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During the nineteenth century, the remit of the Survey was rather loosely drawn and it had no competitors in federally funded scientific research. Various superintendents developed its work in fields as diverse as astronomy, cartography, meteorology, geodesy, geology, geophysics, hydrography, navigation, oceanography, exploration, pilotage, tides, and topography. The Survey published important articles by Charles Sanders Peirce on the design of experiments and on a criterion for the statistical treatment of outliers.[11][12] Ferdinand Hassler became the first Superintendent of Weights and Measures beginning in November 1830, and the Office of Weights and Measures, the ancestor of today's National Institute of Standards and Technology, was placed under the control of the Coast Survey in 1836; until 1901, the Survey thus was responsible for the standardization of weights and measures throughout the United States.[2][10]

When it resumed operations in 1833, the Survey returned to surveys of the New York City area and its maritime approaches. Although U.S. law prohibited the Survey from procuring its own ships, requiring it to use existing public ships such as those of the Navy and the United States Revenue-Marine (which in 1894 became the United States Revenue Cutter Service) for surveying operations afloat, the U.S. Department of the Navy worked around the law by allowing Lieutenant Thomas R. Gedney to purchase the schooner Jersey for the Navy, then deeming Jersey suited only for use by the Survey. Under Gedney's command, Jersey began the Survey's first depth sounding operations in October 1834, and made its first commercially and militarily significant discovery in 1835 by discovering what became known as the Gedney Channel at the entrance to New York Harbor, which significantly reduced sailing times to and from New York City.[10] Gedney was in command of the Revenue-Marine revenue cutter USRC Washington on August 26, 1839, when she discovered and seized the Spanish schooner La Amistad off Culloden Point on Long Island, New York. A slave ship, La Amistad had been taken over by African people on board who were being transported to the United States to be sold as slaves, and Gedney's seizure of La Amistad led to the freedom suit United States v. Schooner Amistad, argued before the United States Supreme Court in 1841.[13][14][15]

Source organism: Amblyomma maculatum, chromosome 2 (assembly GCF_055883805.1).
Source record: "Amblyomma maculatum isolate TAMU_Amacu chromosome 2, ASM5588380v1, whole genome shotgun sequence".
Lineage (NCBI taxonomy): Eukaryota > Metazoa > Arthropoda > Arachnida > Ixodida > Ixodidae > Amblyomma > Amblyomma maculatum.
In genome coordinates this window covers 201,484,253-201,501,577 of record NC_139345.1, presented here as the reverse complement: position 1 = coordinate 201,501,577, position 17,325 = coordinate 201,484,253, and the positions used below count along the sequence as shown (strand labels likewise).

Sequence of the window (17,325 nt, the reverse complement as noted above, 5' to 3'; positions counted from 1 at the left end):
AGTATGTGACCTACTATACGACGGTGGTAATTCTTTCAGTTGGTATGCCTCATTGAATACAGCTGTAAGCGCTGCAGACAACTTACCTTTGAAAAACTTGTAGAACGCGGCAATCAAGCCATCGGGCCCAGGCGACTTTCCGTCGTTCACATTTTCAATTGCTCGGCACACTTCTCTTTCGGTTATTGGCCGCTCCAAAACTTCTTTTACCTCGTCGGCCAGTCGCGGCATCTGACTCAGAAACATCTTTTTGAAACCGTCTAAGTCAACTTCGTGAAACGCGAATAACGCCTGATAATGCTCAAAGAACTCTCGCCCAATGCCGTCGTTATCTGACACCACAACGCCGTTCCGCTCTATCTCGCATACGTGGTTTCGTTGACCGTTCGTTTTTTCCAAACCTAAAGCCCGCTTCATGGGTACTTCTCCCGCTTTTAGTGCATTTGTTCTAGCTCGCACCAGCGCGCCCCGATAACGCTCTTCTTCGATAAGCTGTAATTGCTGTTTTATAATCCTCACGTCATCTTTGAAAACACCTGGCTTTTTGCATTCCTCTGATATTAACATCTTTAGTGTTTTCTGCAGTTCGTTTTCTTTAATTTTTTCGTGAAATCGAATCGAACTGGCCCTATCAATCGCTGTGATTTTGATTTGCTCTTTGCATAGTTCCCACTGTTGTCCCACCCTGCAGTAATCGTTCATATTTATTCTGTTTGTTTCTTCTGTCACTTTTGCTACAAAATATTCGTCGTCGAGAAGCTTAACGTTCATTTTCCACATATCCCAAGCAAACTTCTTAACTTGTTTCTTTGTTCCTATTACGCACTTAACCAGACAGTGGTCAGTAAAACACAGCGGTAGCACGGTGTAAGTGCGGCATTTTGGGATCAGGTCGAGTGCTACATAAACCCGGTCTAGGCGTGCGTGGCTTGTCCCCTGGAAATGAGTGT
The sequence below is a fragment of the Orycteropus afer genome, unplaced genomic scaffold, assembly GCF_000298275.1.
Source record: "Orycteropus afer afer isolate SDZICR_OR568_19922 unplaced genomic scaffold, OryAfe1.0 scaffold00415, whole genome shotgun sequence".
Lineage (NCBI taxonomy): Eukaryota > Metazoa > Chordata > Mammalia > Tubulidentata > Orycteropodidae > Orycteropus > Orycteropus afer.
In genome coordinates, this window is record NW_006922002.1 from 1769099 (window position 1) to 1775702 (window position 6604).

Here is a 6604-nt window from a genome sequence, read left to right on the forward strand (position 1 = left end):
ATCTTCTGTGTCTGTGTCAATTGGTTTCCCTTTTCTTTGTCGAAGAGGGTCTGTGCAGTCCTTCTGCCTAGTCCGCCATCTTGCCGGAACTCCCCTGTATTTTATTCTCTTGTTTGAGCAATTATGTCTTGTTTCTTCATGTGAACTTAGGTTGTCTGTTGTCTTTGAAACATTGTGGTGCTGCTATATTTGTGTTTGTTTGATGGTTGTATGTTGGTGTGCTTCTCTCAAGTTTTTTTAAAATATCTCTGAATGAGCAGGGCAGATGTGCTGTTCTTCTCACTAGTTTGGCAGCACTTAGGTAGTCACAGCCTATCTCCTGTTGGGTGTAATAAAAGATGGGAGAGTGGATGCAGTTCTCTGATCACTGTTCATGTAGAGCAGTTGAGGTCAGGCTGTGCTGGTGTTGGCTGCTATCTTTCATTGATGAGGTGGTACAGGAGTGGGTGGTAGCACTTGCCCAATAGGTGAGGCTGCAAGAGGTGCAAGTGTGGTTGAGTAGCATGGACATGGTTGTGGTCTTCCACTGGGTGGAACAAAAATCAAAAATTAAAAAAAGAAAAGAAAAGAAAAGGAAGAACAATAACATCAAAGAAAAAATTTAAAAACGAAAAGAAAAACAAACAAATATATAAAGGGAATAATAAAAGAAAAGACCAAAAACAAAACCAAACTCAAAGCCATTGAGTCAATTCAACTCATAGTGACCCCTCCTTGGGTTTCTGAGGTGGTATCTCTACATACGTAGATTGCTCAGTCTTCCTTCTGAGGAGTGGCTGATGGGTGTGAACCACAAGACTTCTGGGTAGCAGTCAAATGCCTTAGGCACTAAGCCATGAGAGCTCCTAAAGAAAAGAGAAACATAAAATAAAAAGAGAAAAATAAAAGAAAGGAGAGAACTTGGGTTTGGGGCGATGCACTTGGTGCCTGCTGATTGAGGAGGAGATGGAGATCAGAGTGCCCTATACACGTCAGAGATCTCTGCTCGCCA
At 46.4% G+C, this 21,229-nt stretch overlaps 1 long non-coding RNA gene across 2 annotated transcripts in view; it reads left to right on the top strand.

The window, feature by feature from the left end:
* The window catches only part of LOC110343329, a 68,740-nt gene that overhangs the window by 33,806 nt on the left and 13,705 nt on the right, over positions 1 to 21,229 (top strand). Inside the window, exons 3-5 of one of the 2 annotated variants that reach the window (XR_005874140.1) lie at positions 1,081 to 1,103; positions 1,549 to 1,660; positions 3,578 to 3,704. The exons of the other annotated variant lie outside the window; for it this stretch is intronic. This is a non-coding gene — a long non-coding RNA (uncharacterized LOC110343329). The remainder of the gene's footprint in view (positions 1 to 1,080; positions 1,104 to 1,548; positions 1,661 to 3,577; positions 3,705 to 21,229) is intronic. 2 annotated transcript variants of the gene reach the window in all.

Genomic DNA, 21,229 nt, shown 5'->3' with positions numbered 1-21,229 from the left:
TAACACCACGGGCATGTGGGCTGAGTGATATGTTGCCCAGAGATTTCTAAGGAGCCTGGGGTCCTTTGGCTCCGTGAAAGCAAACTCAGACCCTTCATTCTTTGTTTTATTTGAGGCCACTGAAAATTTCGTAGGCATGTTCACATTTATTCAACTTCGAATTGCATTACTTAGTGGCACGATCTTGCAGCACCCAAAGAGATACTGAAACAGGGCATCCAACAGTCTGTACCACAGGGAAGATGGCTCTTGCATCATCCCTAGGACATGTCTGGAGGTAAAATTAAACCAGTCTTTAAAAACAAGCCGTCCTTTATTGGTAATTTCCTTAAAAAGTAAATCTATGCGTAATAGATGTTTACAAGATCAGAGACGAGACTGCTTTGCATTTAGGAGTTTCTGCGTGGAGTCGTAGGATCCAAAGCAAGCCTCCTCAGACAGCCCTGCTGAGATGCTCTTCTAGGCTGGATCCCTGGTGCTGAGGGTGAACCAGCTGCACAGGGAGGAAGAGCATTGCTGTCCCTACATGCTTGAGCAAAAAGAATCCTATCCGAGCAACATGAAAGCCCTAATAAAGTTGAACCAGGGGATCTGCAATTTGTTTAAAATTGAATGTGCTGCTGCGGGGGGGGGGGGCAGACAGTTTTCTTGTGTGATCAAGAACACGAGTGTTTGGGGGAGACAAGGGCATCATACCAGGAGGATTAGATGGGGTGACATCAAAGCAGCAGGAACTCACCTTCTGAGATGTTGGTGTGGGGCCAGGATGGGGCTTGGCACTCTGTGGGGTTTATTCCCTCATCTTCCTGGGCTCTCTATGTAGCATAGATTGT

In 1838, U.S. Navy Lieutenant George M. Bache, while attached to the Survey, suggested standardizing the markings of buoys and navigational markers ashore by painting those on the right when entering a harbor red and those on the left black; instituted by Lieutenant Commander John R. Goldsborough in 1847, the "red right return" system of markings has been in use in the United States ever since. In the early 1840s, the Survey began work in Delaware Bay to chart the approaches to Philadelphia, Pennsylvania.[10]

Amid renewed calls for the Survey again to be transferred to the Department of the Navy, Congress enacted legislation on March 3, 1843, providing for President John Tyler to establish a board to study the Survey and recommend a permanent organization for it. Its report recommended an organization which Tyler approved on April 29, 1843, and still was in place when the Survey left the Department of the Treasury in 1903.[4]

The Bache years

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Professor Alexander Dallas Bache became superintendent of the U.S. Coast Survey after Hassler's death in 1843.[2] During his years as superintendent, he reorganized the Coast Survey in accordance with the plan President Tyler approved and expanded the Survey's work southward along the United States East Coast into the Florida Keys. In 1846 the Survey began to operate a ship, Phoenix, on the United States Gulf Coast for the first time. By 1847, Bache had expanded the Survey's operations from nine U.S. states to seventeen, and by 1849 it also operated along the United States West Coast, giving it a presence along all coasts of the United States.[16] In 1845, he instituted the world's first systematic oceanographic project for studying a specific phenomenon when he directed the Coast Survey to begin systematic studies of the Gulf Stream and its environs, including physical oceanography, geological oceanography, biological oceanography, and chemical oceanography. Bache's initial orders for the Gulf Stream study served as a model for all subsequent integrated oceanographic cruises.[2] Bache also instituted regular and systematic observations of the tides and investigated magnetic forces and directions, making the Survey the center of U.S. Government expertise in geophysics for the following century. In the late 1840s, the Survey pioneered the use of the telegraph to provide highly accurate determinations of longitude; known as the "American Method," it soon was emulated worldwide.[17]

Disaster struck the Coast Survey on September 8, 1846, when the survey brig Peter G. Washington encountered a hurricane while she was conducting studies of the Gulf Stream in the Atlantic Ocean off the coast of North Carolina. She was dismasted in the storm with the loss of 11 men who were swept overboard, but she managed to limp into port.